The dream ticket: security and scalability

At the end of last year, IT industry analyst house Gartner claimed that half of large enterprises will be using hybrid cloud computing – a combination of external cloud computing and in-house management – by 2017.



Enterprises are looking for the combination of public cloud scalability allied to the security conferred by running a private data centre.

Customers want the benefits of externally-provided cloud computing, such as increased scalability and reduced costs, without compromising on security. The fear of handing over mission-critical data and applications to a third party is still present, and is also totally understandable.

What is important is that the public part of your cloud – whoever it is provided by – is fully integrated with your private cloud.

Integration means traffic can be dynamically routed to a public cloud if demand on a private cloud is too high. It should be seamless to users. It is also vital to ensure that management of both your clouds is consistent.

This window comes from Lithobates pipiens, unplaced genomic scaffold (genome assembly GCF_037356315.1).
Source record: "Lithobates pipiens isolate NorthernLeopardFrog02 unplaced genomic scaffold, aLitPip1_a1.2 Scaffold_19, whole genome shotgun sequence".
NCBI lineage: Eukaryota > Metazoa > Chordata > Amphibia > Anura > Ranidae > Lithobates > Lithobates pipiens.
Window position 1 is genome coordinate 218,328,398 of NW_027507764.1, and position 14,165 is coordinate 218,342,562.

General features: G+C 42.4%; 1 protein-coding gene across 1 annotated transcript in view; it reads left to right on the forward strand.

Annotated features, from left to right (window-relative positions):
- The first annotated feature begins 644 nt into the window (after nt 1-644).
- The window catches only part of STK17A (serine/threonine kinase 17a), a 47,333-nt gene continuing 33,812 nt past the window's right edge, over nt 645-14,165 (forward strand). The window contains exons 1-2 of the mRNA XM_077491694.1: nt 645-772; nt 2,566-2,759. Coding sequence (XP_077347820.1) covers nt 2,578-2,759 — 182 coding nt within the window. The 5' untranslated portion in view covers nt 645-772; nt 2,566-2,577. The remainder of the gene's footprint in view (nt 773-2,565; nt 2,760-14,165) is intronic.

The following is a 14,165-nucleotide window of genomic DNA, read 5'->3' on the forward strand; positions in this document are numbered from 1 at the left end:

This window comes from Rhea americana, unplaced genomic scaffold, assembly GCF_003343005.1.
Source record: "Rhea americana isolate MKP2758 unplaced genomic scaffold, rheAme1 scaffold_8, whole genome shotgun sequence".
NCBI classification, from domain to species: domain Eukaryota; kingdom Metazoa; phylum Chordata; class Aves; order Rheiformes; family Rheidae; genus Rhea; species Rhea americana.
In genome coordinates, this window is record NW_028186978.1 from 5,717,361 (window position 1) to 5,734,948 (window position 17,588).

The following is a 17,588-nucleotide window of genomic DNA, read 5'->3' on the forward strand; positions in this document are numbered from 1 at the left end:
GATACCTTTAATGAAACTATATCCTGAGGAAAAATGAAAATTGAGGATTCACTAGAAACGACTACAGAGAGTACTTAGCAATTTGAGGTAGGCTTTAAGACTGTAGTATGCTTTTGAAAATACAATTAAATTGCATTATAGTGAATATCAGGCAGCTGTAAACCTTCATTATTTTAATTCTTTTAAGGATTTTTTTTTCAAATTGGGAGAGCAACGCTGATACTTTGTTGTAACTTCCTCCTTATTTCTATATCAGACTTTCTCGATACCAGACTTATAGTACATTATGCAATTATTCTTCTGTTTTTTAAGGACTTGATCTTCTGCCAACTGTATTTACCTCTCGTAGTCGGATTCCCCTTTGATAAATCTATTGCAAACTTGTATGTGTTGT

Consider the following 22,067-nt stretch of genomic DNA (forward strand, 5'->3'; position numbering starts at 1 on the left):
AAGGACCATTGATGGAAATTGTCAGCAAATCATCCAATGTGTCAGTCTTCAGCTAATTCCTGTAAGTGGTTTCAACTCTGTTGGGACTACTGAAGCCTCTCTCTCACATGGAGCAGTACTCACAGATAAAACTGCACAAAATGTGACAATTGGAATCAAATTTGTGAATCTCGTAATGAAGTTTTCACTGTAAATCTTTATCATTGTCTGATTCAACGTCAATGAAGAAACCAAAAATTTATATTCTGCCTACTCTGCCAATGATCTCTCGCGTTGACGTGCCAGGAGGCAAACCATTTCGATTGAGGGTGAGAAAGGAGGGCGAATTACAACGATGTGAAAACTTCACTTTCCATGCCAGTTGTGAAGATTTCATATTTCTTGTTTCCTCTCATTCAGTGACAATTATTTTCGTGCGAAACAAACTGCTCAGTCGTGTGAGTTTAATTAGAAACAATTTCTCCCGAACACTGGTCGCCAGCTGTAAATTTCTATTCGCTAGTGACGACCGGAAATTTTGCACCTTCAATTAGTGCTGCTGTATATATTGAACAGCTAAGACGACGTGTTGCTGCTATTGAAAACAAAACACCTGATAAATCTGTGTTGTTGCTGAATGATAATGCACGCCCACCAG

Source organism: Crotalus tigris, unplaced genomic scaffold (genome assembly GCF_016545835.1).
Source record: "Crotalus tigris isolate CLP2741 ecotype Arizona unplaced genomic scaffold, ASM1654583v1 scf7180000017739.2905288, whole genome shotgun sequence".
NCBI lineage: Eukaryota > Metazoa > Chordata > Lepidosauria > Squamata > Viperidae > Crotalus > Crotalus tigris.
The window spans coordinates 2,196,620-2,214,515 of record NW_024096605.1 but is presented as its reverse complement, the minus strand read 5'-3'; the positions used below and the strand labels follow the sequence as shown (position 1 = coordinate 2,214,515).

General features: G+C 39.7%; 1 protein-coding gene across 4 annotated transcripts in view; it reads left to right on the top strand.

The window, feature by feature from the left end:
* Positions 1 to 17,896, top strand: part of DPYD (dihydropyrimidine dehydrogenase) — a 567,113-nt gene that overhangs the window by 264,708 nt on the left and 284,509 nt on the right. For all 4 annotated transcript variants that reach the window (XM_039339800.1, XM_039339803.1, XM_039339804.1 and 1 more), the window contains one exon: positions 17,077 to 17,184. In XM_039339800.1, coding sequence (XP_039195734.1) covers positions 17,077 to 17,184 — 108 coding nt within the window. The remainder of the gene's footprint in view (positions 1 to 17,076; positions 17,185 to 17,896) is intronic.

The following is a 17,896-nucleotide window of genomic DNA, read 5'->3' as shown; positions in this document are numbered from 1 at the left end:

With data and applications moving from device to device and from a private cloud to a public one, it is vital that policies, particularly security policies, are enforced across the entire business.

Access control can and should be consolidated at the application delivery tier. This means policies covering the location of the user, what device they’re using and what data they’re accessing are uniform across the business and in both private and public cloud environments.

Ultimately, hybrid cloud computing presents the best of both worlds: the scalability and cost-effectiveness of a public cloud coupled with the security of a private cloud deployment.

To get the best out of a hybrid environment it is vital to ensure that your public cloud is managed in just the same way as your private cloud.

Gary Newe is technical director at F5
+44 1932 582 000